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Metamorphic Electronics For 3D Acoustics | Science Trends

Metamorphic Electronics For 3D Acoustics

Recent advancement in the field of electronics has taken a shift to enable the realization of mechanical stretchable electronic products. Mechanical stretchability is key to produce electronic systems, which morph to take on new form factors. However, current strategies have some limitations.

For example, wrapping of a standard PET bottle with electronics would greatly benefit from stretchable electronics with a tailored localized stretchability to better adapt to the shape of the bottle. Similarly, the human skin has areas of low and high stretchability. In other words, it is desired to realize stretchable electronics with a tailored local elastic module to enable a more seamless integration with 3D shaped objects or objects which change shape. Such a technology would help to realize “metamorphic electronic systems”, which are electronic products that change shape.

In a recent article published in Advanced Materials Technologies, a research group from Technische Universität Ilmenau, Germany demonstrated a metamorphic microphone array, which morphs from a concave to a planar to a convex shape, and to many other complex geometries. The research group developed a method to produce metamorphic integrated microphone arrays using a process. This is fully compatible with conventionally printed circuit board technology, commercially available surface mount devices, and robotic mounting methods.

The new morphing array enables a better sound source localization when compared to existing static and planar arrangements. According to the article, a change in morphology has an enormous influence on the device functionality. To go further, it would be possible to adjust the morphology of the structure for the desired functionality in real time.

The concept of metamorphic acoustoelectronic arrays enables many new applications in the acoustic sensing. For example, one could potentially wrap a stretchable array of ultrasonic sensors and/or emitters around various 3D objects. Applications range from material to medical diagnostics, applications of ultrasound-based imagers achieving a new quality.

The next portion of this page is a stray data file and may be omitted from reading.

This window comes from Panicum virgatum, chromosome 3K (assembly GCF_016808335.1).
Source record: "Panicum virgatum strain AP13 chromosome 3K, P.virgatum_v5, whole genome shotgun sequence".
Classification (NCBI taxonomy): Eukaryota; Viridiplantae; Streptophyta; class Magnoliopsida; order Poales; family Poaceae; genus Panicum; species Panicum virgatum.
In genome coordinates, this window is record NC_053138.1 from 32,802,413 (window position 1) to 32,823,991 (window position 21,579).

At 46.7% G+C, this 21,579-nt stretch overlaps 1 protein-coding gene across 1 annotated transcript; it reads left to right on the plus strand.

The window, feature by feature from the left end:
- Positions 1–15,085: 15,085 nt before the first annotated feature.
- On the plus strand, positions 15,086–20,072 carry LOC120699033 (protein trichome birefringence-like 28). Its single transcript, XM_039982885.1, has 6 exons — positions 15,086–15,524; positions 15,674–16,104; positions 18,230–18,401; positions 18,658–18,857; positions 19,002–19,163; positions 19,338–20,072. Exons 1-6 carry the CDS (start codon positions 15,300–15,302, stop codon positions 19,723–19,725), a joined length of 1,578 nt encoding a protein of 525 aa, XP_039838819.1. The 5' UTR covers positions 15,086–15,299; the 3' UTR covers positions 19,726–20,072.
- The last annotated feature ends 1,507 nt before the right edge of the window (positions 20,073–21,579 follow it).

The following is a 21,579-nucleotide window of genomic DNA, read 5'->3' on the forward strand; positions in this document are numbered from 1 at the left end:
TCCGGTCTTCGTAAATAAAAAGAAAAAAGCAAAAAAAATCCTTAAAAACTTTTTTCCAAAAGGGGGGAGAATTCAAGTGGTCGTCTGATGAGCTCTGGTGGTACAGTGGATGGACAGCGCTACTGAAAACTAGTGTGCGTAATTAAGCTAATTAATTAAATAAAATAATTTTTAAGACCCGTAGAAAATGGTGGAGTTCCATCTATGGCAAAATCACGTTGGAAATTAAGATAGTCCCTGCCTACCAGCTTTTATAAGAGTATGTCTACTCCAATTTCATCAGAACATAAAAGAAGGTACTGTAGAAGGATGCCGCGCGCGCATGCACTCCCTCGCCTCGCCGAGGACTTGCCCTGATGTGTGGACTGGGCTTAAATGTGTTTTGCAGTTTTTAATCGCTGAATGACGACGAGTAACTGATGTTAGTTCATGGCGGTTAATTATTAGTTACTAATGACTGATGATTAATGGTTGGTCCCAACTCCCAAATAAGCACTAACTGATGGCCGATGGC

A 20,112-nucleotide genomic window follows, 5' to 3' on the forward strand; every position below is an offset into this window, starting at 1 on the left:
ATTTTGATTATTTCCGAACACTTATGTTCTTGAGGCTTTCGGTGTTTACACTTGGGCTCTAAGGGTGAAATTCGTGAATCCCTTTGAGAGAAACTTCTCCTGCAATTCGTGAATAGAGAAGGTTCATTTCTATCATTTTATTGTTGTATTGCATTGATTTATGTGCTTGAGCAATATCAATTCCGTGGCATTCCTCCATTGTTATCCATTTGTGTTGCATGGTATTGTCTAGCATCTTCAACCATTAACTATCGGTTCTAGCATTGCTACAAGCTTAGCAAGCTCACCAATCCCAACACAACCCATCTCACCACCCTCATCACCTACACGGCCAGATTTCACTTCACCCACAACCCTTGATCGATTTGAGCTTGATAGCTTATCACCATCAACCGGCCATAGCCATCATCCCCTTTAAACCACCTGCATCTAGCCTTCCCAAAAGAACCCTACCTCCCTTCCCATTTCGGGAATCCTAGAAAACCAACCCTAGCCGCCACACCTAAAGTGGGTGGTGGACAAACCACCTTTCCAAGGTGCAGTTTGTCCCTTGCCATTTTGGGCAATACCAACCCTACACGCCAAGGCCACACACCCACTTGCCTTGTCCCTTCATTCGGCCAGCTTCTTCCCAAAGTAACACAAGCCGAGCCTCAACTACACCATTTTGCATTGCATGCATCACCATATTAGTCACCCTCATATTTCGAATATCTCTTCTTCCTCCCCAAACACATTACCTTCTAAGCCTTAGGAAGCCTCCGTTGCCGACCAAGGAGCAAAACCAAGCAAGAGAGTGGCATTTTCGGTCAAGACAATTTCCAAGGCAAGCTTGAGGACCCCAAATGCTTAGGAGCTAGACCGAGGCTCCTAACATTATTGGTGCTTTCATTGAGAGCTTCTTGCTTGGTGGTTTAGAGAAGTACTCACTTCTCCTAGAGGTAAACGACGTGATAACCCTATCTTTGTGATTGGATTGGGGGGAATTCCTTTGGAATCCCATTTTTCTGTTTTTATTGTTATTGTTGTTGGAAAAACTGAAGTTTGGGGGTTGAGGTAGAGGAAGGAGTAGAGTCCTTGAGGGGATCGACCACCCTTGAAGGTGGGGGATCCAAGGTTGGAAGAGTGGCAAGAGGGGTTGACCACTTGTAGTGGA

The future of metamorphic electronics is enormous. Fully developed, any electronic product known today may take on new 3D shapes and interesting form factors in the future. However, the field is young, and there is plenty of room for discoveries, development, and new architectures.

This study, 3D Metamorphic Stretchable Microphone Arrays was recently published by Shantonu Biswas, Jörg Pezoldt, and Heiko O. Jacobs in the journal Advanced Materials Technologies. For more information or to contact the lead researcher, visit the research group from Technische Universität Ilmenau under the direction of Prof. Heiko O. Jacobs.

About The Author

Shantonu Biswas

Shantonu Biswas is a postdoctoral researcher from the University of California, Santa Barbara in the Department of Electrical & Computer Engineering and Department of Mechanical Engineering. His research communities in the field of stretchable electronics. This is a special type of electronics or electronic systems which are stretchable and deformable, and which morph to adapt to new topologies and form factors. His research interest follows a similar interest to realize an electronics world where the user will shape their electronic devices at will to adapt their shapes and functionality.

Heiko Otto Jacobs
Heiko Otto Jacobs is a professor and department chair at Technische Universität Ilmenau in the Institute of Micro- and Nanotechnologies. Professor Jacobs' overall research program deals with the development of integration technologies that can print, assemble, and interconnect materials and disparate components in two and three dimensions across existing length scales and material boundaries. His research group specializes in micro and nanomanufacturing technologies that enable novel devices and systems that are (1) heterogeneous in nature and (2) cannot be realized using a linear extension of existing methods.